By Amy McCarthy
By Scott Reitz
By Scott Reitz
By Lauren Drewes Daniels
By Alice Laussade
By City of Ate
There's an oxtail ragout, served over not gnocchi as the menu says, but dumplings of pâte à choux. (Don't worry, I didn't mind and you likely won't either.) The kitchen crisps them in a saute pan with pesto before spooning them into a rich, hearty oxtail stew. Are you seeing a pattern here?
Sure, there's a lovely kale salad and crisp but over-dressed greens. And the bar menu offers blistered shishito peppers dressed in Meyer lemon that are light and perfectly crave-worthy. Fish is represented too, but the dishes seem a little lost in a menu that reads like a butcher case. It's not all red meat — just a lot of it. And the dishes that feature animal protein hit the fat really hard.
Things are changing, though, and will likely continue to do so. Spring is coming, and with it earthy morel mushrooms, sweet spring peas and tender stalks of asparagus. Summer will follow — a season to cast off heavy braises and meaty sauce reductions in favor of lighter cooking that shines like the sun.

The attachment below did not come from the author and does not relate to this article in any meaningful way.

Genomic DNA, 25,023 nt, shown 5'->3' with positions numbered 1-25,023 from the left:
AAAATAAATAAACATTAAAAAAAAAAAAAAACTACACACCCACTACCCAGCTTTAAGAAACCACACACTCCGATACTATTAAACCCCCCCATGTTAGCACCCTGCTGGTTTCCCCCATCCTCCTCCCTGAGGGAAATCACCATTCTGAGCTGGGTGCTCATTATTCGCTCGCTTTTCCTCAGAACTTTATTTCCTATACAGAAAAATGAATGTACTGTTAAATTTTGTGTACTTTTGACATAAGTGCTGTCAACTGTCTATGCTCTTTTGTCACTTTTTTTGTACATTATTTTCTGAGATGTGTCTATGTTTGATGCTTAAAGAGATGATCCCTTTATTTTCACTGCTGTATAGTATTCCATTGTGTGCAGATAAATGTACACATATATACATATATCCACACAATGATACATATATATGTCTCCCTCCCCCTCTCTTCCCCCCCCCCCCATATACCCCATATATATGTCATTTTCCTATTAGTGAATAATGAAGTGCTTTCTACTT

Central 214 is getting an updated dining room too, this summer if things go according to plans. Dodds told me the refreshed space will feel a little more relaxed and a little less like a sleek hotel, a tone that would suit his homey and heavy menu.
Dodds has done an exceptional job embracing local purveyors, a trend that started with Alice Waters decades ago. Now he needs to hone the more delicate side of his cooking. If he does, he'd be taking up a trend that's surely coming (he could even be ahead of the curve) and Central 214's praise would eclipse that of his predecessor Bolsa — or at least be as loud.